Marc Jacobs
Photo: Getty

​On Sunday, the ​New York Post ​ran a scathing profile of Marc Jacobs, reporting that his company is faltering and the designer has relapsed into drug abuse. Another story, published ​by ​Page Six​ last night, recounted a “wild orgy” held at Jacobs’ home.

Last night, Jacobs took to Instagram to respond to both reports, writing an open letter to the author of the first article and targeting the “guest” who leaked the information about the party to the newspaper:

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An open letter to MAUREEN CALLAHAN Girl, I think I understand your pain. You're a sick woman. It must be such a sad, unfulfilling and lonely existence to get paid for "writing" (I use the term loosely) an article put together from out of context information "written" by other journalists over a period of time, for different periodicals, in different countries. I can't even imagine your suffering having made a life and name working for what has to be the worlds worst, trashiest, and most irresponsible of "newspapers" (LOL)! I can imagine the powerful and fulfilling feeling you must feel with each piece you "write" that helps yourself and your readers feel better about their lives by putting down others who are so fortunate as to have been blessed with a genuine passion for creation. Those creative individuals who like everyone else has feelings, a sexual appetite, "issues", character defects, and professional ups and downs. If you were a real writer and not the parasite feeding off of the successes and failures of others I wouldn't bother writing my thoughts here. I do feel sorry for you. Please know you are in my prayers. I hope you will someday find something, somewhere that gives you pleasure…and not at another's expense. Should that moment happen for you, please don't thank me. I only wish the best for everyone. Even you. Sincerely and disrespectfully, Marc (Jacobs). #lethimwhoiswithoutsincastthefirststone #youwannacomeforme?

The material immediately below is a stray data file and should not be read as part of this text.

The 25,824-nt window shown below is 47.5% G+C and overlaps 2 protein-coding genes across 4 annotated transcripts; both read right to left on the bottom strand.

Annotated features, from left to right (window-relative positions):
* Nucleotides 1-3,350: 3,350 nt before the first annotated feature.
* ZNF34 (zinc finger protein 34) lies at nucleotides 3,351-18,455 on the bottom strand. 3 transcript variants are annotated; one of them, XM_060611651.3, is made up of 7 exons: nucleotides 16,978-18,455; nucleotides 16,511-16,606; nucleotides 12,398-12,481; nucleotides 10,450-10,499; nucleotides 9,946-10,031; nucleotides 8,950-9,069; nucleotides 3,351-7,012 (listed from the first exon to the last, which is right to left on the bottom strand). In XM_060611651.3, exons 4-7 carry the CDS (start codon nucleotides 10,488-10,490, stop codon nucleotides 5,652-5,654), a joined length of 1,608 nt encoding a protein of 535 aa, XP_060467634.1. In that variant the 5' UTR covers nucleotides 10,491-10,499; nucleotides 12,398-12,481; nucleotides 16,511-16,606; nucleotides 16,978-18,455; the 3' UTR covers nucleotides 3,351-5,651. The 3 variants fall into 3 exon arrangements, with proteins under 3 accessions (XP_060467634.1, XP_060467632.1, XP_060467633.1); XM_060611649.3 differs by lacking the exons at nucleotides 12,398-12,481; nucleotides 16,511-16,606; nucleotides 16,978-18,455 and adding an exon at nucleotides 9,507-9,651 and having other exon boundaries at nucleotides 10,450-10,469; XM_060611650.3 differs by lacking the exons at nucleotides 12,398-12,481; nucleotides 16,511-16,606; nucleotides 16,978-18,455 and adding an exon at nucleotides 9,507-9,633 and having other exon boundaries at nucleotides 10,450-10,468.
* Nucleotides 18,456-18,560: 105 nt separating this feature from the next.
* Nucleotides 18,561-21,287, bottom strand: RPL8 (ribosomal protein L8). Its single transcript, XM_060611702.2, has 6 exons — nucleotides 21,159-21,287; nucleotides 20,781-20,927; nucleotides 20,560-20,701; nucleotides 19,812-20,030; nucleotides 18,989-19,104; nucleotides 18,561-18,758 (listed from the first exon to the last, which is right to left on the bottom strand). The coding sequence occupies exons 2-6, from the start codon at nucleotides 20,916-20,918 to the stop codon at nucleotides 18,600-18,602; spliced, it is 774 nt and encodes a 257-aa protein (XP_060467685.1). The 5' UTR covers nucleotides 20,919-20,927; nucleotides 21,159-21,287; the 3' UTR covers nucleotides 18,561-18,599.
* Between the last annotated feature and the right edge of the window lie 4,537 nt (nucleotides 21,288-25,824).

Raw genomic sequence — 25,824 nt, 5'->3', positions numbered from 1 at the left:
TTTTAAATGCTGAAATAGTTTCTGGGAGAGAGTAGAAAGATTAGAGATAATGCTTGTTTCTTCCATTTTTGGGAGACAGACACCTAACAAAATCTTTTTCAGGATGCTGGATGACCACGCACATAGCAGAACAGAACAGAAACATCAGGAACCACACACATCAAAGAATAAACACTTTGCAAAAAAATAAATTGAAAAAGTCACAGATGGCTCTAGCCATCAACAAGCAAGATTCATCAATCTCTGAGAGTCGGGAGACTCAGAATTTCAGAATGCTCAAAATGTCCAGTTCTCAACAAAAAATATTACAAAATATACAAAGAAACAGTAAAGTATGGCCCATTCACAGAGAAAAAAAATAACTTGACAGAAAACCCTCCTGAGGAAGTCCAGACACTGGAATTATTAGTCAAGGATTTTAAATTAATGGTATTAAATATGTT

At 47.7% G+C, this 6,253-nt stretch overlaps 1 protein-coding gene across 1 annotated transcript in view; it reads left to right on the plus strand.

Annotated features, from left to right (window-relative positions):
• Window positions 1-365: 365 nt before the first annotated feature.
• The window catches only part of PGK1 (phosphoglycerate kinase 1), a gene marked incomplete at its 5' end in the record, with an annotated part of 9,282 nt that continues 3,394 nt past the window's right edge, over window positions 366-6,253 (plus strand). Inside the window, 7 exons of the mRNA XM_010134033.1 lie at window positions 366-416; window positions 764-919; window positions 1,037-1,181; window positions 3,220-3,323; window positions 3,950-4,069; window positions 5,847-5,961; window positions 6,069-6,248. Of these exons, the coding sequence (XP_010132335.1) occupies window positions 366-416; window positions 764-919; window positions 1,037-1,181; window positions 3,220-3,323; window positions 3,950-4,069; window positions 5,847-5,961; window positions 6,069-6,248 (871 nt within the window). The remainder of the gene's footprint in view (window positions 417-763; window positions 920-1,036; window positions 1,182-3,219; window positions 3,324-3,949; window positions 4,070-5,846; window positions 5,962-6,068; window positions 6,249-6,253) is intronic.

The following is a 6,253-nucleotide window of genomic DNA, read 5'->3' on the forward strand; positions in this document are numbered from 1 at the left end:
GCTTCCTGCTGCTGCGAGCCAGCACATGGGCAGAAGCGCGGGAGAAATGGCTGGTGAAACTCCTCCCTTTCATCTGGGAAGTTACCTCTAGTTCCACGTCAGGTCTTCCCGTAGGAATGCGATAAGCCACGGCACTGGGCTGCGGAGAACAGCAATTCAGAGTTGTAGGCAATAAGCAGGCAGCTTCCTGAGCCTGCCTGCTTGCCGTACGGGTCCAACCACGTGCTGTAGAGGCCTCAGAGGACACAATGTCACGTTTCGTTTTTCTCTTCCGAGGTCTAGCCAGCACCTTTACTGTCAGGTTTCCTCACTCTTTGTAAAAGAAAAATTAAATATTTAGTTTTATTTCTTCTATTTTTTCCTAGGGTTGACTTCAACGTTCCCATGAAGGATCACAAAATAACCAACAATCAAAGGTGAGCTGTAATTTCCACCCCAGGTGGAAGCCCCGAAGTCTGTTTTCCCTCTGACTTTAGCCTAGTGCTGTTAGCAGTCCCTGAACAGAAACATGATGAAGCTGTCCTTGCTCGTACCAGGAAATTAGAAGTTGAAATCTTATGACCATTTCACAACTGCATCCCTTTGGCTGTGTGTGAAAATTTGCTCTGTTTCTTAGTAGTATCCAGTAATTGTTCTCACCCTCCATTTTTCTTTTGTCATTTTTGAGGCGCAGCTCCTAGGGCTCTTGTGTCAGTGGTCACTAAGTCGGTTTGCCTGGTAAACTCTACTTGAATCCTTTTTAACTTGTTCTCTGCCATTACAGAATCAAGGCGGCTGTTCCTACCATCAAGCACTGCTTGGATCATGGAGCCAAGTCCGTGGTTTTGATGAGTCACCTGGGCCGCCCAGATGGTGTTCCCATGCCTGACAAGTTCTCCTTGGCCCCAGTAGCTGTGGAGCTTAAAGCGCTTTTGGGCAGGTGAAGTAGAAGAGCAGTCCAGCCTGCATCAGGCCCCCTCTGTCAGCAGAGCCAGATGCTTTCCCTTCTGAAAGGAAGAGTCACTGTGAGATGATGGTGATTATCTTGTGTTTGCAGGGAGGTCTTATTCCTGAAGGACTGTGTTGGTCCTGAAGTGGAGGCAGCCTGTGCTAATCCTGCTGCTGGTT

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Today, ​WWD​ published an article in which several designers were asked about the likelihood for burnout in the fashion industry. Jacobs released a lengthy statement to the publication, which you can read in full here:

I love fashion. I enjoy putting on shows and creating collections and designing. And I question: Who is it all for? Where does it all go? I question all of it. But I continue to do it because I continue to love it and that’s it…​It’s still called work; it’s not called fun. But the pleasure I get out of the creative part, the part that I really love — even with its pain and stress and obstacles, I still love it.

Yes, the balance of time for that is so little compared to all of the other stuff. But again, I still would rather deal with all of that just to have that moment, to work on those six weeks of shows that are intense and those nights that are around the clock, and the reward of having created something that lasts for seven minutes that feels right. It’s still all worth it.”

As for Jacobs’ company, a representative told Page Six the reports are “nothing we would comment [on] as a company.”